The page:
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Frog of the Week

Hot Creek Toad (Anaxyrus monfontanus)

Hot Creek Toad
photo by William Flaxington

Common Name: Hot Creek Toad
Scientific Name: Anaxyrus monfontanus
Family: Bufonidae – True Toad family
Locations: United States – Nevada
Size: 2.3 inches (60 mm)

The Hot Creek Toad is a new species to science. Once considered to be a population of the Western Toad (Anaxyrus boreas), they were elevated to full species status in 2020. Like most toads, the Hot Creek Toad is nocturnal. Not much about its life history has been confirmed but its probably similar to the Western’s Toad

The International Union for the Conservation of Nature (IUCN) Red List has not assessed the conservation status of the Hot Creek Toad. However, the toad is thought to be rather threatened. They live in a small area in the Hot Creek Canyon area.

Frog of the Week

Castle Rock Night Frog (Nyctibatrachus petraeus)

Castle Rock Night Frog
photo by Krushnamegh Kunte

Common Name: Castle Rock Night Frog
Scientific Name: Nyctibatrachus petraeus
Family: Nyctibatrachidae – Night Frog family
Locations: India
Size: 1.25 – 1.85 inches (32 – 47 mm)

The Castle Rock Night Frog lives near the streams in the evergreen forests of Castle Rock in the western Ghats of India. Mating season coincides with the start of the southwest monsoon season in late May / early June. Males call from leaves overhanging streams. The female selects her mate but the male picks the spot to lay the eggs. The Castle Rock Night Frog do not perform amplexus (where the male grabs the female from behind) when mating. The female lays between 10 to 50 eggs and leaves. Then, the male comes over and fertilizes the eggs. Then, the male moves to a different spot on the leaf and calls for a new female. The mating season lasts until September. Once the eggs hatch, the tadpoles fall into the stream below where they will complete their metamorphosis.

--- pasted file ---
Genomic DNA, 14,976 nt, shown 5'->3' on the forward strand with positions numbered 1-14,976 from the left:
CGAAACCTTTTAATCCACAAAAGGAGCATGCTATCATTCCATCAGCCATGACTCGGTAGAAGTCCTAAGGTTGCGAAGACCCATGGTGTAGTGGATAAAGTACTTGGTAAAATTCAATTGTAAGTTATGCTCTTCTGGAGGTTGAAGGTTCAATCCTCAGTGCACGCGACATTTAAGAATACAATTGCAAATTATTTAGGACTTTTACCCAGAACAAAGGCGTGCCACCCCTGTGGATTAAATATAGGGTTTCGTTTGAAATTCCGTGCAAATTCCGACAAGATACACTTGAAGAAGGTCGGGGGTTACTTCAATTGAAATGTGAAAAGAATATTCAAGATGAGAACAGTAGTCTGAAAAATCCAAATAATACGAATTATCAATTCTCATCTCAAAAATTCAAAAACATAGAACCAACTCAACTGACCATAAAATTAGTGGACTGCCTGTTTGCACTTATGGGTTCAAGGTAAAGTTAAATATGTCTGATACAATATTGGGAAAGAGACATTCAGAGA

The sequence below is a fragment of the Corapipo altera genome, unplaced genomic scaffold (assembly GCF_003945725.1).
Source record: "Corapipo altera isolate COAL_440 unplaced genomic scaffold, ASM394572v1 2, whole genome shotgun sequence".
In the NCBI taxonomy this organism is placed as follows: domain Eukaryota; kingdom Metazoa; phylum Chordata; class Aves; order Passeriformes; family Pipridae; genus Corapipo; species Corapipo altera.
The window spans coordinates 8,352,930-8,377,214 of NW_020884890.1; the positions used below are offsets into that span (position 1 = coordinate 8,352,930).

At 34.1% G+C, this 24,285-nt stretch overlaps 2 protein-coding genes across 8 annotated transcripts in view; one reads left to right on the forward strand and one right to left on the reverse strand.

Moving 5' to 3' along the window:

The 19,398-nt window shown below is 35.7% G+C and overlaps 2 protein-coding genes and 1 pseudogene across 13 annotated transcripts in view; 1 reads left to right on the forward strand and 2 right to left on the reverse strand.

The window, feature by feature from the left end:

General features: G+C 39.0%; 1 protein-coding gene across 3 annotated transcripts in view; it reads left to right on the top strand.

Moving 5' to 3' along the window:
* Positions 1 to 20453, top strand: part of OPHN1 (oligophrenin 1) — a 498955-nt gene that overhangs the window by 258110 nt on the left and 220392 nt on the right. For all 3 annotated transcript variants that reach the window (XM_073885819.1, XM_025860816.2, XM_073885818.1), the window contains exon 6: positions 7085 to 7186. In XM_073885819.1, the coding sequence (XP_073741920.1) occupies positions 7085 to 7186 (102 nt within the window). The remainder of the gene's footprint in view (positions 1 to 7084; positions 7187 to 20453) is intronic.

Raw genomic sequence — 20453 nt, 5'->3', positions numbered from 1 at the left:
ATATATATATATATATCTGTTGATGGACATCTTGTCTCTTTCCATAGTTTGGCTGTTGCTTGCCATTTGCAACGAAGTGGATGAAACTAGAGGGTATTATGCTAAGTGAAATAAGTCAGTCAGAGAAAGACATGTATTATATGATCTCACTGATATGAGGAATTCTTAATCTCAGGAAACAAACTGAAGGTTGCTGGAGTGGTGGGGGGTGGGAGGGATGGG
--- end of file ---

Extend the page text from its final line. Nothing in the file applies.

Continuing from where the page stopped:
The International Union for the Conservation of Nature (IUCN) Red List assess the Castle Rock Night Frog as Least Concern for Extinction The frog is common in its large range. However, the forests of the western Ghats have been changed by humans. Portions of the forests has been changed to plantations for Eucalyptus, coffee, and tea and more land continues to change.

Frog of the Week

Myer’s Surinam Toad (Pipa myersi)

Myer's Surinam Toad
photo by Daniel Vásquez-Restrepo
Conservation status is Endangered

Common Name: Myer’s Surinam Toad
Scientific Name: Pipa myersi
Family: Pipidae – Tongue-less Frog family
Locations: Panama (possibly Colombia)
Size: 1.4 – 1.6 inches (36 – 42 mm)

The aquatic Myer’s Surinam Toad lives in the drainage areas of the Rio Chucunaque. They hardly ever leave the water. Their body has adapted to life in the water. They don’t have a tongue anymore but they gained a lateral line system which is great for sensing movement in the water.

The frogs of the genus Pipa have really weird parental care. The fertilized eggs of the toad is deposited on the females back. Eventually, the eggs hatch and tadpoles come out of the toad’s skin.

The International Union for the Conservation of Nature (IUCN) Red List categorizes the Myer’s Surinam Toad as Endangered. The toads have a very small range. Also, the forests surrounding the swamp are threatened by logging and agricultural development.

Frog of the Week

Plaintive Rain Frog (Breviceps verrucosus)

Plaintive Rain Frog
photo by Martin Pickersgill

Common Name: Plaintive Rain Frog
Scientific Name: Breviceps verrucosus
Family: Brevicipitidae – Rain Frog Family